I found these sources on this Pinterest page from Elizabeth Mills. These are geared towards younger elementary grade students.

  • Easy Audiobook Access: This web page discusses 75 Story Time Read Aloud Picture Books with QR Codes Cards, an app that could be purchased and placed on a shared iPad, enabling students to scan a QR code and then listen as popular children’s books are read aloud!
  • Check Work: Create QR codes that students can use to check their work
  • Award Prizes! Use a QR code to award a prize for good work or good behavior! The code can simply link to web page or image that informs them what their reward is (a new pencil o marker, a cool eraser, etc.).

Next we have a set of ideas from Edutopia, via Andrew Miller.

  • Provide a Service: “If students helped create awareness around spreading germs, for example, they might put the [QR] codes around the school or in a parent newsletter.”
  • Go Green! Rather than giving students the time-worn paper handout, provide a QR code that accesses instructions, announcements, or assignments. Use one page of QR codes to displace multiple handouts, or use codes on-screen to eliminate paper entirely!
  • Provide Optional Activities for those “Go-Getters”: “A great way to provide optional activities for students who want to excel is to simply put the code on the class assignment and let them follow it to the extension activity or question.”
  • Vote: “QR codes can be a great voting tool allowing students to vote by simply scanning the code as they enter or exit the classroom.”

Finally, here’s a few other fun ideas that I came across that are worth sharing:

Creating and Reading QR Codes

Creating QR codes is super easy when you have a web tool that works well for it. The hardest part is really having appropriate content to access. The idea of the QR code is that it is a simple a way to access a URL (i.e. a web address). A QR code is an image file (it can be a png, jpg, etc.) that when scanned by a QR Code reader will access the URL it links to, which typically means it will open a web page.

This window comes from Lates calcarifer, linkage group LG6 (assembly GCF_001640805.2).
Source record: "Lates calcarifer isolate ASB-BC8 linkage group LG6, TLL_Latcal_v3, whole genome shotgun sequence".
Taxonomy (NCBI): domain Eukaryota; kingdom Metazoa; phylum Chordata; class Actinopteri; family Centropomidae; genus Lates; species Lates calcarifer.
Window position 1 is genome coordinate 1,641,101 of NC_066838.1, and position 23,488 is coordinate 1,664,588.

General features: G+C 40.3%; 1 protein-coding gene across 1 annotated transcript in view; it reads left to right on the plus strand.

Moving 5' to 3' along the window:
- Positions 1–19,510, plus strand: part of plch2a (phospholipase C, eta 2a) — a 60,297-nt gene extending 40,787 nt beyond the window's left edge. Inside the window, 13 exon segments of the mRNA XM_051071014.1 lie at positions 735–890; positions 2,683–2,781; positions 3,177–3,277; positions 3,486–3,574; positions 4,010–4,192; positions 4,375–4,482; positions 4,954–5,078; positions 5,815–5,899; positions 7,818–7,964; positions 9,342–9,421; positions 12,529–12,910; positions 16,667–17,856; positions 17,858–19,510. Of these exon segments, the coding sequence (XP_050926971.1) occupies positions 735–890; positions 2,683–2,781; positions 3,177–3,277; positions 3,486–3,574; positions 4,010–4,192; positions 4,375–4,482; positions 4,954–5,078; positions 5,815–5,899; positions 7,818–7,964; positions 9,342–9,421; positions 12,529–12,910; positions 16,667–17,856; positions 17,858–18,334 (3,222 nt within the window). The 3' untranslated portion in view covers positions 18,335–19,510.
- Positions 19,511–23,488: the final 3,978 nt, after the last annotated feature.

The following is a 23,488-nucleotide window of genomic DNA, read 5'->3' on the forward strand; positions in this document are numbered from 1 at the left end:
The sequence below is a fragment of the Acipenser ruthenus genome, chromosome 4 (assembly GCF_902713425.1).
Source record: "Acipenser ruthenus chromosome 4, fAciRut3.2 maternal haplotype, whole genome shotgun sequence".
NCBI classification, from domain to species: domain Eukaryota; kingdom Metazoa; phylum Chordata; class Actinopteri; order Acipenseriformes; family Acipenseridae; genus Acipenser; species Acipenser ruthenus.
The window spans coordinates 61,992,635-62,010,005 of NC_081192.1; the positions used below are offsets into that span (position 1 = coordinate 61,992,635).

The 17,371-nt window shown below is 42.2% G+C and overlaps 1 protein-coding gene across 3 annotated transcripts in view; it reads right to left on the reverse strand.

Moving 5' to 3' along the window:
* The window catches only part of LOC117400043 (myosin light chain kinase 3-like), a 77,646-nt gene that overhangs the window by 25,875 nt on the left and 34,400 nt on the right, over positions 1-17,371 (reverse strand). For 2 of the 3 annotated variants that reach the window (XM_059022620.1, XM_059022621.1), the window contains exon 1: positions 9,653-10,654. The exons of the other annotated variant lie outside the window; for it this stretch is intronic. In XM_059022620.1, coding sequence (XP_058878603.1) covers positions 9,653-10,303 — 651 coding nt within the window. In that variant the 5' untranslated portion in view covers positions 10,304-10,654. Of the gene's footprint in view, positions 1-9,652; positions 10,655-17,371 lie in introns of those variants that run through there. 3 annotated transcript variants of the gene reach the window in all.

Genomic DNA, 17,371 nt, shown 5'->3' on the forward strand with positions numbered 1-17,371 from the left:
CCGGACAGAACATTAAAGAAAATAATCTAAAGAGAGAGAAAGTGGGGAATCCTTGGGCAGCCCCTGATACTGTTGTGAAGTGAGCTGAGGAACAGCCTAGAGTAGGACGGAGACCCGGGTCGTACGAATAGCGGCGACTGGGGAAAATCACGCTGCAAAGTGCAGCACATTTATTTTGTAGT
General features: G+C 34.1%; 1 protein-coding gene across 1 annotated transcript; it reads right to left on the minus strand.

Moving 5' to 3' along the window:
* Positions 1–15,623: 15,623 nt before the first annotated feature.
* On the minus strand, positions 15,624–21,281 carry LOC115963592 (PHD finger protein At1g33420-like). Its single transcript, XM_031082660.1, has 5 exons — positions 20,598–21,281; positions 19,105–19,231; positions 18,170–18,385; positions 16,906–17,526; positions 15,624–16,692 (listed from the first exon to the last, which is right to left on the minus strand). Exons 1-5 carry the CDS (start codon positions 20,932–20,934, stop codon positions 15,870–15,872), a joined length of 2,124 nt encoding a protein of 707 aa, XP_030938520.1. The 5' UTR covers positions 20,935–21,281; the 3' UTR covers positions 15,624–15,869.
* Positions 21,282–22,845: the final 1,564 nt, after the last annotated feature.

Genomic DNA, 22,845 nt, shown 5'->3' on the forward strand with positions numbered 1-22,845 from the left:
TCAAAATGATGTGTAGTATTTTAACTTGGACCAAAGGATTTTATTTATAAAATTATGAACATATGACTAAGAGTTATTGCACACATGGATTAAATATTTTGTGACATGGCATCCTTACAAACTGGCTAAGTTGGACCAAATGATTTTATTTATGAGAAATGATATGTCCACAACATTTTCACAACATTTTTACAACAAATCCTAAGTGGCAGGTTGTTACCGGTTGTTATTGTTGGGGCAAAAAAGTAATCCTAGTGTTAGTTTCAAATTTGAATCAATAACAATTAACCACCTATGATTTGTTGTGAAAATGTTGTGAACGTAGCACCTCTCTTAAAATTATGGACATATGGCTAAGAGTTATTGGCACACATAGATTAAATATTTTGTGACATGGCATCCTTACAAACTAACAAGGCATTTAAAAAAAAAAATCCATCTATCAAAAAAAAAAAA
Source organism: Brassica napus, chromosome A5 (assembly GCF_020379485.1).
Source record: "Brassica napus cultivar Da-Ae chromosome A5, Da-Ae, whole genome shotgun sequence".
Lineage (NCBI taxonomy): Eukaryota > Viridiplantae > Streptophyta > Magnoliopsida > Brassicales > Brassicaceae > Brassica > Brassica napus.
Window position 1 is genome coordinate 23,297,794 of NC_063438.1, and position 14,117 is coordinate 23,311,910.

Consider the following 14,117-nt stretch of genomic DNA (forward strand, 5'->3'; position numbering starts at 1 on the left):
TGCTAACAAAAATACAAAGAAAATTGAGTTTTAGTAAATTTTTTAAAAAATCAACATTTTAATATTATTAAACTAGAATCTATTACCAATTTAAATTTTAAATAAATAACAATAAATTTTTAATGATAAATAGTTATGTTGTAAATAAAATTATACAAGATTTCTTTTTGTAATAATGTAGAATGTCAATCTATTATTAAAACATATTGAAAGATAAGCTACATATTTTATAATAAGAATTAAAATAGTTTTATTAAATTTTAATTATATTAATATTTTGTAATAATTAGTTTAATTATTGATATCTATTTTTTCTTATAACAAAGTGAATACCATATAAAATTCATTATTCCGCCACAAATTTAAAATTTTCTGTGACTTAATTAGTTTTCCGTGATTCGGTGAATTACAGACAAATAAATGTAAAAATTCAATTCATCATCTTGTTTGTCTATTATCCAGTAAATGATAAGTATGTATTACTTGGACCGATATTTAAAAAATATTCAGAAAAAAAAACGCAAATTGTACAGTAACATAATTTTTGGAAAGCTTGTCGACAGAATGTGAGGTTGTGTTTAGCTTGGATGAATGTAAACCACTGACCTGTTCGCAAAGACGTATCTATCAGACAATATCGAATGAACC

Once you have found content you want to share, or created content and made it available online, you just use a site like “QRstuff” to create a QR code that works for the URL you created. Open QRstuff, paste in a URL (under “2 Content”) and the site provides a QR code image (on the right side of the screen, under “QR Code Preview”) that you download, save, and use however you want.

As for QR Code Readers, they are typically free. This site offers good ones for popular Operating Systems.

So go for it – create your first code, just to familiarize your self with the process, then scan the dozens of ideas above and come up with some creative approaches to use these in your classroom!

 

About 

Kelly Walsh is Chief Information Officer at The College of Westchester, in White Plains, NY, where he also teaches. In 2009, Walsh founded EmergingEdTech.com. He frequently delivers presentations on a variety of related topics at schools and conferences across the U.S. Walsh is also an author, and online educator, regularly running Flipped Class Workshops online. His eBook, the Flipped Classroom Workshop-in-a-Book is available here. Walsh became the Community Administrator for the Flipped Learning Network in June of 2016. In his "spare time" he also writes, records, and performs original music ... stop by kwalshmusic.com and have a listen!

[Disclaimer: The opinions expressed here are my own, or those of other writers, and not those of my employer. - K. Walsh]

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{ 11 comments… read them below or add one }

Kelly Walsh October 26, 2015 at 4:01 pm

Thanks for sharing Jay!